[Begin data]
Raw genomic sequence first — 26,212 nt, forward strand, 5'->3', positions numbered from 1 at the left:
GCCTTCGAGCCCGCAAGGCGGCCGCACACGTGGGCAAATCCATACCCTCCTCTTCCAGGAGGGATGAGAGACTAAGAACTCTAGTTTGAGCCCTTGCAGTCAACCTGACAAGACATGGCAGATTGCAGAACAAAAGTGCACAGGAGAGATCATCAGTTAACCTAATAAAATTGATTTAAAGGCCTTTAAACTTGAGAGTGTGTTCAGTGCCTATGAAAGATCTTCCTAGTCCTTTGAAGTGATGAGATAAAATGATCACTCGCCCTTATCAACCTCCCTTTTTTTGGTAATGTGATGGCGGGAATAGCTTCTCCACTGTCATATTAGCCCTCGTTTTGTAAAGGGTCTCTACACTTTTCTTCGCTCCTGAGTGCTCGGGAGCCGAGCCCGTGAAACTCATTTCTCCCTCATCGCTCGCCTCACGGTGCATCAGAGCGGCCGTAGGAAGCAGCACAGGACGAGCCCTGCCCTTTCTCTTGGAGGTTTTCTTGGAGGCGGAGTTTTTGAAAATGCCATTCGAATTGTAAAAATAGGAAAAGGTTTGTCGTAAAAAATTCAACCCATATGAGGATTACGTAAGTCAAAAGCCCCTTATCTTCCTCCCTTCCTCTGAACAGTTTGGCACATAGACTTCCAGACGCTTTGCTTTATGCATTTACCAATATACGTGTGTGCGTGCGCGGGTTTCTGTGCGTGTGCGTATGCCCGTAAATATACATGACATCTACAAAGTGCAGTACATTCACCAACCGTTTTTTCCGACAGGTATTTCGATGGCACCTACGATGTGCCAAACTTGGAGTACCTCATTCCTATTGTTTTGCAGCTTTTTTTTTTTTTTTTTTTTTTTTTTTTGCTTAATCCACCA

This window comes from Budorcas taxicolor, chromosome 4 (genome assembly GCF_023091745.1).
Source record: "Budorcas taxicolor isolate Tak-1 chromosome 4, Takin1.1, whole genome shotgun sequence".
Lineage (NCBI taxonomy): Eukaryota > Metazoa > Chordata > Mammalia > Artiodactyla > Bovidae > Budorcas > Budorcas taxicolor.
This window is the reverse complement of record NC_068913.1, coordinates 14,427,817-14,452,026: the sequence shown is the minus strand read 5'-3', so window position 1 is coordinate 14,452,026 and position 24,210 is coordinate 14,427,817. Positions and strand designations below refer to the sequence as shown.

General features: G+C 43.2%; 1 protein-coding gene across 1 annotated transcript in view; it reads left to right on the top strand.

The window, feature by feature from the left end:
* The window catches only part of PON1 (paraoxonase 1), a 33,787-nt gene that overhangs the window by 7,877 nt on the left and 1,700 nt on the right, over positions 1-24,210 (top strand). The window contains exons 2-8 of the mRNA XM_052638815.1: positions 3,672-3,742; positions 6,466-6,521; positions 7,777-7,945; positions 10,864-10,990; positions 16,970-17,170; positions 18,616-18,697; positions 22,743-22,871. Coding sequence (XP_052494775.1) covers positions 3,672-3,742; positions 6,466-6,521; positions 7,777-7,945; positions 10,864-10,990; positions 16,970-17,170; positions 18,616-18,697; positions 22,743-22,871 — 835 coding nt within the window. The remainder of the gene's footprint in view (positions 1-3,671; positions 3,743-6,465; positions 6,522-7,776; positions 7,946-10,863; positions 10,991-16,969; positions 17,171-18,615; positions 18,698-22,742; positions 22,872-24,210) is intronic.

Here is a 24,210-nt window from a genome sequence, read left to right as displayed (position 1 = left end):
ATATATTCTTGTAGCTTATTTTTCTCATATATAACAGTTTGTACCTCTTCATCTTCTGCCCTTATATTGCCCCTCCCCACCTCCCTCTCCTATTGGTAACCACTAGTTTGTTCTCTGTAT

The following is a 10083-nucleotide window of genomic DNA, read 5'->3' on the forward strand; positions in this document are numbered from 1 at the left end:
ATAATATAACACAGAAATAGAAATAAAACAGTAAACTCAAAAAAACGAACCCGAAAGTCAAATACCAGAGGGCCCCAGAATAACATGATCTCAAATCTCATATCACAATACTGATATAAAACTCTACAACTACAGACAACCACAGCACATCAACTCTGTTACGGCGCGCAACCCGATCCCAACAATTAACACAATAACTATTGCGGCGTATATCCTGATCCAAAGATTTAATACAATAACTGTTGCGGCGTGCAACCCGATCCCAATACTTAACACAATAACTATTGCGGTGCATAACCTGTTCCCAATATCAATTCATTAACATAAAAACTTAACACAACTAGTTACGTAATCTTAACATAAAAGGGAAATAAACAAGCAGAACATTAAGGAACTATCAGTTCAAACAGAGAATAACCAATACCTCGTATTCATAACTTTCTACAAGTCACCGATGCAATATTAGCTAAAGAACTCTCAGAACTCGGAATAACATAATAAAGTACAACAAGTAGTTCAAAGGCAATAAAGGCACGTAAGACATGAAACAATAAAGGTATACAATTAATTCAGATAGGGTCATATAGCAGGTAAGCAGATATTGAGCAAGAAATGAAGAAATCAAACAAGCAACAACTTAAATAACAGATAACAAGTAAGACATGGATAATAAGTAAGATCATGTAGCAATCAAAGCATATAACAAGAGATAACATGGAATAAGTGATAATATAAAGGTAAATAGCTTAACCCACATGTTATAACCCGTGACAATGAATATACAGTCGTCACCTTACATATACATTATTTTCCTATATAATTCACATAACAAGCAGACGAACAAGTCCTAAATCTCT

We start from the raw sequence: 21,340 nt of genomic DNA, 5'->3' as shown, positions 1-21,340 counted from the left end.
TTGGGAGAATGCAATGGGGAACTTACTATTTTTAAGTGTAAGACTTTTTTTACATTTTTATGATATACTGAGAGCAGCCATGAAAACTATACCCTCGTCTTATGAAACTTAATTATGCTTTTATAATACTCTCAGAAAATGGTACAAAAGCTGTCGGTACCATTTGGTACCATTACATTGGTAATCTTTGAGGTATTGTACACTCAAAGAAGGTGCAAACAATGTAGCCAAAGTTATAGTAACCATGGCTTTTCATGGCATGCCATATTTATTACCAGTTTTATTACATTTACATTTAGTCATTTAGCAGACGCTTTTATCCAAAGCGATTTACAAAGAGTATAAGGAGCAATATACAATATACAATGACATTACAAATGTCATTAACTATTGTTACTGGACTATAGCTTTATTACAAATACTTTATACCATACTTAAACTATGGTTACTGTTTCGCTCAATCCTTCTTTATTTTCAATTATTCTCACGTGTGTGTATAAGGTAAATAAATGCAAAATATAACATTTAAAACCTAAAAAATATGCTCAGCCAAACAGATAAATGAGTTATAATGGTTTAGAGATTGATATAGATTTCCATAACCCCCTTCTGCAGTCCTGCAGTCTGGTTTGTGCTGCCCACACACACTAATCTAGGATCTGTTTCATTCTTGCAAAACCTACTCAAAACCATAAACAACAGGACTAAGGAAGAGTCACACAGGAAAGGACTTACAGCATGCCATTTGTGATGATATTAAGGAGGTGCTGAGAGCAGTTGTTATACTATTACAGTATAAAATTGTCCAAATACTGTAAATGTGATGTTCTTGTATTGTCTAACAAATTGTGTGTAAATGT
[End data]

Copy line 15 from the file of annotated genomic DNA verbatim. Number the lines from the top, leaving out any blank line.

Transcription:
TTGGGAGAATGCAATGGGGAACTTACTATTTTTAAGTGTAAGACTTTTTTTACATTTTTATGATATACTGAGAGCAGCCATGAAAACTATACCCTCGTCTTATGAAACTTAATTATGCTTTTATAATACTCTCAGAAAATGGTACAAAAGCTGTCGGTACCATTTGGTACCATTACATTGGTAATCTTTGAGGTATTGTACACTCAAAGAAGGTGCAAACAATGTAGCCAAAGTTATAGTAACCATGGCTTTTCATGGCATGCCATATTTATTACCAGTTTTATTACATTTACATTTAGTCATTTAGCAGACGCTTTTATCCAAAGCGATTTACAAAGAGTATAAGGAGCAATATACAATATACAATGACATTACAAATGTCATTAACTATTGTTACTGGACTATAGCTTTATTACAAATACTTTATACCATACTTAAACTATGGTTACTGTTTCGCTCAATCCTTCTTTATTTTCAATTATTCTCACGTGTGTGTATAAGGTAAATAAATGCAAAATATAACATTTAAAACCTAAAAAATATGCTCAGCCAAACAGATAAATGAGTTATAATGGTTTAGAGATTGATATAGATTTCCATAACCCCCTTCTGCAGTCCTGCAGTCTGGTTTGTGCTGCCCACACACACTAATCTAGGATCTGTTTCATTCTTGCAAAACCTACTCAAAACCATAAACAACAGGACTAAGGAAGAGTCACACAGGAAAGGACTTACAGCATGCCATTTGTGATGATATTAAGGAGGTGCTGAGAGCAGTTGTTATACTATTACAGTATAAAATTGTCCAAATACTGTAAATGTGATGTTCTTGTATTGTCTAACAAATTGTGTGTAAATGT